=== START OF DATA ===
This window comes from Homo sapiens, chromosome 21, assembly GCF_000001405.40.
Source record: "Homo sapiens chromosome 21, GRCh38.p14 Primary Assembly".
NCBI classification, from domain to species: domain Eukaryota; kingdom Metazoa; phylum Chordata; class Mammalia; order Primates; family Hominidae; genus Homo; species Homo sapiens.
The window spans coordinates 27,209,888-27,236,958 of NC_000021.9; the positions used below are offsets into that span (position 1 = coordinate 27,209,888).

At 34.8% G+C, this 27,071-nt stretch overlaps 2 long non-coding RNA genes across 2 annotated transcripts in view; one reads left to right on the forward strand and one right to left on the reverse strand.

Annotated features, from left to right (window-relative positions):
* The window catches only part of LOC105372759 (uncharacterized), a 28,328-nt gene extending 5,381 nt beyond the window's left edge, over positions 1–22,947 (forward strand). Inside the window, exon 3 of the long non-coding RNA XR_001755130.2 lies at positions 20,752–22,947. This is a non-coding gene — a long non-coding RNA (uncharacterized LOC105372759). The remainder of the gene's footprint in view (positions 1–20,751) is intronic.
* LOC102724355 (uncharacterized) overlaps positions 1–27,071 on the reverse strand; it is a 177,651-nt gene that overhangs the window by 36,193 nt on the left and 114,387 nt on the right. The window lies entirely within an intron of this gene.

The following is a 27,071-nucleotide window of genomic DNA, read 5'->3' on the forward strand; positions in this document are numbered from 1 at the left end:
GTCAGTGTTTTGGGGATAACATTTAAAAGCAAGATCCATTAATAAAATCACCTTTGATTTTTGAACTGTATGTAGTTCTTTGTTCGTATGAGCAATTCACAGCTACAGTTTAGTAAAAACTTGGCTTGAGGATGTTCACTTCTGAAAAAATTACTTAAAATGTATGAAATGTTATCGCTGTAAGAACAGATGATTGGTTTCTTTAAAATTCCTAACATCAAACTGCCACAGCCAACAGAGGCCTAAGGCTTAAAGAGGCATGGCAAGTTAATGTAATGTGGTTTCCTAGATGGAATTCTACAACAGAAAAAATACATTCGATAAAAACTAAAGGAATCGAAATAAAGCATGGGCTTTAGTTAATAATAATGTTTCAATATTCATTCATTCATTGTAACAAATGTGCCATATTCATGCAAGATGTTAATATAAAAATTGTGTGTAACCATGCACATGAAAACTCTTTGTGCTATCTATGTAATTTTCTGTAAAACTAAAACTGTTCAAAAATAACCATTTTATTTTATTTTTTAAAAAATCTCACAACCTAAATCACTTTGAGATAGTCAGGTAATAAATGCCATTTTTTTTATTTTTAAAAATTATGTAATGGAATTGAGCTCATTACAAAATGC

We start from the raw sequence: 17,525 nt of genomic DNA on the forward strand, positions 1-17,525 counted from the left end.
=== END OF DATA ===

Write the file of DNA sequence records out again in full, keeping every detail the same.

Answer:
This window comes from Homo sapiens, chromosome 21, assembly GCF_000001405.40.
Source record: "Homo sapiens chromosome 21, GRCh38.p14 Primary Assembly".
NCBI classification, from domain to species: domain Eukaryota; kingdom Metazoa; phylum Chordata; class Mammalia; order Primates; family Hominidae; genus Homo; species Homo sapiens.
The window spans coordinates 27,209,888-27,236,958 of NC_000021.9; the positions used below are offsets into that span (position 1 = coordinate 27,209,888).

At 34.8% G+C, this 27,071-nt stretch overlaps 2 long non-coding RNA genes across 2 annotated transcripts in view; one reads left to right on the forward strand and one right to left on the reverse strand.

Annotated features, from left to right (window-relative positions):
* The window catches only part of LOC105372759 (uncharacterized), a 28,328-nt gene extending 5,381 nt beyond the window's left edge, over positions 1–22,947 (forward strand). Inside the window, exon 3 of the long non-coding RNA XR_001755130.2 lies at positions 20,752–22,947. This is a non-coding gene — a long non-coding RNA (uncharacterized LOC105372759). The remainder of the gene's footprint in view (positions 1–20,751) is intronic.
* LOC102724355 (uncharacterized) overlaps positions 1–27,071 on the reverse strand; it is a 177,651-nt gene that overhangs the window by 36,193 nt on the left and 114,387 nt on the right. The window lies entirely within an intron of this gene.

The following is a 27,071-nucleotide window of genomic DNA, read 5'->3' on the forward strand; positions in this document are numbered from 1 at the left end:
GTCAGTGTTTTGGGGATAACATTTAAAAGCAAGATCCATTAATAAAATCACCTTTGATTTTTGAACTGTATGTAGTTCTTTGTTCGTATGAGCAATTCACAGCTACAGTTTAGTAAAAACTTGGCTTGAGGATGTTCACTTCTGAAAAAATTACTTAAAATGTATGAAATGTTATCGCTGTAAGAACAGATGATTGGTTTCTTTAAAATTCCTAACATCAAACTGCCACAGCCAACAGAGGCCTAAGGCTTAAAGAGGCATGGCAAGTTAATGTAATGTGGTTTCCTAGATGGAATTCTACAACAGAAAAAATACATTCGATAAAAACTAAAGGAATCGAAATAAAGCATGGGCTTTAGTTAATAATAATGTTTCAATATTCATTCATTCATTGTAACAAATGTGCCATATTCATGCAAGATGTTAATATAAAAATTGTGTGTAACCATGCACATGAAAACTCTTTGTGCTATCTATGTAATTTTCTGTAAAACTAAAACTGTTCAAAAATAACCATTTTATTTTATTTTTTAAAAAATCTCACAACCTAAATCACTTTGAGATAGTCAGGTAATAAATGCCATTTTTTTTATTTTTAAAAATTATGTAATGGAATTGAGCTCATTACAAAATGC

We start from the raw sequence: 17,525 nt of genomic DNA on the forward strand, positions 1-17,525 counted from the left end.